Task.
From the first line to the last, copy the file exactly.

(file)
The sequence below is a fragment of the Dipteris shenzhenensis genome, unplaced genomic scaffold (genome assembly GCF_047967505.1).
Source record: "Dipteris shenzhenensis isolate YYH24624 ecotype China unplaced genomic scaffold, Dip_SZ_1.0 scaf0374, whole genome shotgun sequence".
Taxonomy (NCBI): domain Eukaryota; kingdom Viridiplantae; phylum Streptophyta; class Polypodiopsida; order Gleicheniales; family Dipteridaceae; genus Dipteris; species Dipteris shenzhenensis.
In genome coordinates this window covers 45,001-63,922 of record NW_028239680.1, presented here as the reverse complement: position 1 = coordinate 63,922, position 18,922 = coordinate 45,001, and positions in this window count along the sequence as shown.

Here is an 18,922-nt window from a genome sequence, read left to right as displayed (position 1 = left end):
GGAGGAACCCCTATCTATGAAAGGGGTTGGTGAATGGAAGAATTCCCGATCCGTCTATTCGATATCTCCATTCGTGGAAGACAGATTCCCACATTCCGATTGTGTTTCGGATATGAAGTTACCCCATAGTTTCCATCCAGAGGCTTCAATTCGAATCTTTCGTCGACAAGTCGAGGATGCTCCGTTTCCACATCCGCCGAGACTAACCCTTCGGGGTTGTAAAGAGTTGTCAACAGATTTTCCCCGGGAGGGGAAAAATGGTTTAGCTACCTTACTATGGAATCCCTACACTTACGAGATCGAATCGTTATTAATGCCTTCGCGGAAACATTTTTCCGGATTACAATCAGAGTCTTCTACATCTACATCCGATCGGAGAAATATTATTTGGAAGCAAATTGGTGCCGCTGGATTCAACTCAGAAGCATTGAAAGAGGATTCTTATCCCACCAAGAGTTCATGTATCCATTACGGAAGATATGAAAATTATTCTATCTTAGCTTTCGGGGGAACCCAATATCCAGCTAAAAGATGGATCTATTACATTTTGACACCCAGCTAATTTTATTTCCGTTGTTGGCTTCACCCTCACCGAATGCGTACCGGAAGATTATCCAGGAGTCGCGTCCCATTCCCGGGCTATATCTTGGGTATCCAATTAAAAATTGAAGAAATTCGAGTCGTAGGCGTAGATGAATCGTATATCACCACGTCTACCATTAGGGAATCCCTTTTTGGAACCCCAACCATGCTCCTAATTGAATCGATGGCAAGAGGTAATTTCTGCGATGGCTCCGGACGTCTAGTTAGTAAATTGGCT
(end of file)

The sequence below is a fragment of the Dipteris shenzhenensis genome, unplaced genomic scaffold (genome assembly GCF_047967505.1).
Source record: "Dipteris shenzhenensis isolate YYH24624 ecotype China unplaced genomic scaffold, Dip_SZ_1.0 scaf0374, whole genome shotgun sequence".
Taxonomy (NCBI): domain Eukaryota; kingdom Viridiplantae; phylum Streptophyta; class Polypodiopsida; order Gleicheniales; family Dipteridaceae; genus Dipteris; species Dipteris shenzhenensis.
In genome coordinates this window covers 45,001-63,922 of record NW_028239680.1, presented here as the reverse complement: position 1 = coordinate 63,922, position 18,922 = coordinate 45,001, and positions in this window count along the sequence as shown.

Here is an 18,922-nt window from a genome sequence, read left to right as displayed (position 1 = left end):
GGAGGAACCCCTATCTATGAAAGGGGTTGGTGAATGGAAGAATTCCCGATCCGTCTATTCGATATCTCCATTCGTGGAAGACAGATTCCCACATTCCGATTGTGTTTCGGATATGAAGTTACCCCATAGTTTCCATCCAGAGGCTTCAATTCGAATCTTTCGTCGACAAGTCGAGGATGCTCCGTTTCCACATCCGCCGAGACTAACCCTTCGGGGTTGTAAAGAGTTGTCAACAGATTTTCCCCGGGAGGGGAAAAATGGTTTAGCTACCTTACTATGGAATCCCTACACTTACGAGATCGAATCGTTATTAATGCCTTCGCGGAAACATTTTTCCGGATTACAATCAGAGTCTTCTACATCTACATCCGATCGGAGAAATATTATTTGGAAGCAAATTGGTGCCGCTGGATTCAACTCAGAAGCATTGAAAGAGGATTCTTATCCCACCAAGAGTTCATGTATCCATTACGGAAGATATGAAAATTATTCTATCTTAGCTTTCGGGGGAACCCAATATCCAGCTAAAAGATGGATCTATTACATTTTGACACCCAGCTAATTTTATTTCCGTTGTTGGCTTCACCCTCACCGAATGCGTACCGGAAGATTATCCAGGAGTCGCGTCCCATTCCCGGGCTATATCTTGGGTATCCAATTAAAAATTGAAGAAATTCGAGTCGTAGGCGTAGATGAATCGTATATCACCACGTCTACCATTAGGGAATCCCTTTTTGGAACCCCAACCATGCTCCTAATTGAATCGATGGCAAGAGGTAATTTCTGCGATGGCTCCGGACGTCTAGTTAGTAAATTGGCT